Although Apple partially won the lawsuit against him, the court sided with Epic in forcing Apple to allow developers to offer other payment methods in addition to Apple’s own system.

Failure of any tech-related antitrust bill would mean companies can focus on growth and enjoy “one less immediate threat from Congress,” said Carl Szabo, vice president and general counsel at NetChoice. , a trade association whose members include Amazon and Meta Platforms. Inc.

Amazon, Meta, Apple and Google did not respond to requests for comment on the U.S. regulatory outlook.

READ MORE on the impact of the US midterms on our sectors in this issue in brief.

Changing focus

It’s possible the pending tech bills could progress into a single, voted-for package by the end of the year, said Alex Petros, policy adviser for Public Knowledge, a nonprofit public interest group in Washington. , DC.

But the proposals could be rebuffed by Republicans such as Rep. Jim Jordan, R-Ohio, who is running for re-election this year, and House Minority Leader Kevin McCarthy, R-Calif., who is running to become chairman of the House if the Republicans regain control of the majority of this House. Representatives from the offices of Jordan and McCarthy did not respond to inquiries from S&P Global Market Intelligence regarding lawmakers’ technology regulatory priorities.

Both lawmakers are “not fans of these bills,” Petros said. “There’s a feeling that if the Republicans take control of the House, that’s going to be quite an obstacle to getting these bills on the floor of the House.”

Jordan has repeatedly expressed concern about Big Tech platforms’ treatment of conservative views in content moderation. The legislature has sponsored a bill called the “Protect Speech Act” that would change the liability protections provided to online platforms regarding content moderation. The bill has made no progress since it was introduced in June last year.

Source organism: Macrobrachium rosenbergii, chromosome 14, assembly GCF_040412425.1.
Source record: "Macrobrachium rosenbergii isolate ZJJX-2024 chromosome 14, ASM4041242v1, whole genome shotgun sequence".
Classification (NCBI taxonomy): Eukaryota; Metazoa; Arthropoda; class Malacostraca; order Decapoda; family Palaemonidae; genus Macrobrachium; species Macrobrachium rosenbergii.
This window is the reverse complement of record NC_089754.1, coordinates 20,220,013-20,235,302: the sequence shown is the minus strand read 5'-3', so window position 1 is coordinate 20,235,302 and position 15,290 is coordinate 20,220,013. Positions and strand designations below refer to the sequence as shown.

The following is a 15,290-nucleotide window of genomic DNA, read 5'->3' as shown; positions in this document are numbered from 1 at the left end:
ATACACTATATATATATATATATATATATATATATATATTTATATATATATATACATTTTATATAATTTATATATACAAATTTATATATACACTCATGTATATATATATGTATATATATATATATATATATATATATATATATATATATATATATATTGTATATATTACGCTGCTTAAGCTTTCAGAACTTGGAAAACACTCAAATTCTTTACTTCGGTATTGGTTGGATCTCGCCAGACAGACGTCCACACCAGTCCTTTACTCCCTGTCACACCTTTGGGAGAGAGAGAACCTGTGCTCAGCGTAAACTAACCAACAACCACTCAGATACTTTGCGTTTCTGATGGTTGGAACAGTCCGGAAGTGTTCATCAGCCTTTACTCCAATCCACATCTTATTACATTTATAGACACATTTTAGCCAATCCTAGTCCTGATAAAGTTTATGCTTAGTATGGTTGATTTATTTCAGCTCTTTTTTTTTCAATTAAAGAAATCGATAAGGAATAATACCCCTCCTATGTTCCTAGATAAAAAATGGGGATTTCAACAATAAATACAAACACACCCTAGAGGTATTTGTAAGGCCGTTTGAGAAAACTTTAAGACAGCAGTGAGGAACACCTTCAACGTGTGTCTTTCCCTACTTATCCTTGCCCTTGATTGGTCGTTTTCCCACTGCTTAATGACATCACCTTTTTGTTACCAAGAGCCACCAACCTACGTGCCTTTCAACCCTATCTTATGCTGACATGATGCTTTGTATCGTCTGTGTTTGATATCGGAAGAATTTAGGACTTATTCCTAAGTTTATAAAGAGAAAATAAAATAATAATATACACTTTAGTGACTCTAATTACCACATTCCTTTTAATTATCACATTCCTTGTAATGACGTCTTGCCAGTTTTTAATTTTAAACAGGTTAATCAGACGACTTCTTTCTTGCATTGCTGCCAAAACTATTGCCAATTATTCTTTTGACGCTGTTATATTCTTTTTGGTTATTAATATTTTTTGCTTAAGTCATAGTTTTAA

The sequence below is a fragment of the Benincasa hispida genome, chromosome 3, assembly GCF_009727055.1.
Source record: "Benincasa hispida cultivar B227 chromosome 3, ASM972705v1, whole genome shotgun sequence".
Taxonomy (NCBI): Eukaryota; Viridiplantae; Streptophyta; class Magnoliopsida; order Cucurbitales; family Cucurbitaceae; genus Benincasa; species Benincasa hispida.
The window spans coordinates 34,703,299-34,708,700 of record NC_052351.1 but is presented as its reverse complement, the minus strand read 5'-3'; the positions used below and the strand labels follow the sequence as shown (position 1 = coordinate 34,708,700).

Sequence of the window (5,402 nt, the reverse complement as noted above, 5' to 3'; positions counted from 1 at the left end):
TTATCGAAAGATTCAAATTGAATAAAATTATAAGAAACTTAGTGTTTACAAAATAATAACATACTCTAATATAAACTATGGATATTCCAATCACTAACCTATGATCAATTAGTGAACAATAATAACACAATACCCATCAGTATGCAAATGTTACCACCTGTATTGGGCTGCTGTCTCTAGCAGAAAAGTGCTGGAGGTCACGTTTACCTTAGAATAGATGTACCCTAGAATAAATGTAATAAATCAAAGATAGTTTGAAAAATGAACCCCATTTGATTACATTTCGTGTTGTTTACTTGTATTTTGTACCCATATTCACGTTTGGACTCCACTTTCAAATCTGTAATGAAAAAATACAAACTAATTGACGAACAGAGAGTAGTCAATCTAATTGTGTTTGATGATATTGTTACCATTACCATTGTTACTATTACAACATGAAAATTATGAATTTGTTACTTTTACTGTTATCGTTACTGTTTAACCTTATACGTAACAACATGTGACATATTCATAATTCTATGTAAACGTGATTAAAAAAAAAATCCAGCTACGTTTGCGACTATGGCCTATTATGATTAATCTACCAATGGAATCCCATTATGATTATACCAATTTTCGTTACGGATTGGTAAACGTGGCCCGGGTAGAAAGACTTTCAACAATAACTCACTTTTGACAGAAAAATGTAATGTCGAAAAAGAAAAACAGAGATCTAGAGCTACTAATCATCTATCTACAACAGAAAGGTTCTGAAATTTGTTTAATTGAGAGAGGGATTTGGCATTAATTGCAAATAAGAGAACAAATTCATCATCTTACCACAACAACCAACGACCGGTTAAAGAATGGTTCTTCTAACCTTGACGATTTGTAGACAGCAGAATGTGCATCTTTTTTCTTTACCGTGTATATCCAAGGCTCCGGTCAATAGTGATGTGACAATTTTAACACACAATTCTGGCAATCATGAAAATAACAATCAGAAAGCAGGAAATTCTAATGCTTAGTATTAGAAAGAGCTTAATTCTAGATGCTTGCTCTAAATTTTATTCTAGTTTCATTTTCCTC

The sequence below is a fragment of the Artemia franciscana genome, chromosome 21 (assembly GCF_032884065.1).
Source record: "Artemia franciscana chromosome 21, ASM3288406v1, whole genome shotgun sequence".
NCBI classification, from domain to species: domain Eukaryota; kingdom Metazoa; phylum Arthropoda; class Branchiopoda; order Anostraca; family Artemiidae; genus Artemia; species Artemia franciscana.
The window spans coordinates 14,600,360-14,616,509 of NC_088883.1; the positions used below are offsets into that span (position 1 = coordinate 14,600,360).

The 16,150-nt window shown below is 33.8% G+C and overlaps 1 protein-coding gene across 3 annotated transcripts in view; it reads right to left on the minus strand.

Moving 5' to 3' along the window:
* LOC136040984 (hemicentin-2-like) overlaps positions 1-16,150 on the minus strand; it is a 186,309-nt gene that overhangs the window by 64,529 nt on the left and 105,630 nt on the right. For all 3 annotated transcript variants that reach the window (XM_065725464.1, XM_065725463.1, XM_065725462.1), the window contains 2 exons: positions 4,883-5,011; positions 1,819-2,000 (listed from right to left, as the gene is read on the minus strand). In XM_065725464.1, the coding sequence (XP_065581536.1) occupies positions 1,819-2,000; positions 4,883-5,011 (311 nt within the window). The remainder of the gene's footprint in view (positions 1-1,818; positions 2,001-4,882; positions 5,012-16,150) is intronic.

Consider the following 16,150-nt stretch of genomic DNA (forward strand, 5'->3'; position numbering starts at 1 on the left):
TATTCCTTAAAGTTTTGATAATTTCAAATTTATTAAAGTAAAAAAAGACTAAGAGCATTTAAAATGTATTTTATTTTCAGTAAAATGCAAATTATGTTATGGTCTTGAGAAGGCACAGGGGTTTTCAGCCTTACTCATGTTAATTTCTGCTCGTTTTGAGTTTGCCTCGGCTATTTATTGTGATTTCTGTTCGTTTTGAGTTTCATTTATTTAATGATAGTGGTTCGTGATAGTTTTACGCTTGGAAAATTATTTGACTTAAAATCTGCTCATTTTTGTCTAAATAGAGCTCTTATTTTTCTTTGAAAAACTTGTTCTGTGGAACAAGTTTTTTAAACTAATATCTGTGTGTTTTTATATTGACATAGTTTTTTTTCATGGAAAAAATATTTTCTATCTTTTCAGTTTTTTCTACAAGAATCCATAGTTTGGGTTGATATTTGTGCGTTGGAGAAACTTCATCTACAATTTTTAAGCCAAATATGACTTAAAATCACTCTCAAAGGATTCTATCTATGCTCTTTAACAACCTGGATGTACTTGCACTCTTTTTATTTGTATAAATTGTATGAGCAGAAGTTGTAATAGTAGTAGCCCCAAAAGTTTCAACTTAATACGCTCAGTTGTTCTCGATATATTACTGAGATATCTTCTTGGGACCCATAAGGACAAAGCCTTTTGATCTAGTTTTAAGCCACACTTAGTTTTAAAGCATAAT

Most recently, Jordan, along with Rep. Cathy McMorris Rodgers, R-Wash., and Rep. James Comer, R-Ky, introduced the “Protecting Speech from Government Interference Act” in August, which would ban President Joe Biden’s administration from promoting speech censorship or pressuring social media companies to censor speech.

If the House majority changes in the midterm elections, Jordan is potentially on track to succeed Rep. Jerrold Nadler, DN.Y., as chairman of the House Judiciary Committee, which would increase Jordan’s ability to advance or block bills.

Voters’ sentiment

As the midterm elections approach, American voters worry about day-to-day issues like inflation and the economy.

According to 451 Research’s “Voice of the Customer: Macroeconomic Outlook, Consumer Spending (Population Representative), Cost of Living 2022” survey conducted in July, 59.2% of respondents said inflation in the United States was the biggest threat to their personal finances, while 34.7% cited energy prices and 17.8% pointed to rising interest rates. Only 3.6% of respondents said financial regulation was a threat.

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Republican election candidates focus on public dissatisfaction with these kinds of issues, while Democrats try to capture public reaction to the Supreme Court’s recent decision to overturn Roe v. Wade. which created a federal right to abortion. .

As attention shifts to other priorities, it gives tech companies cover “as these more political and partisan fights unfold,” Mollineau said.

451 Research is part of S&P Global Market Intelligence.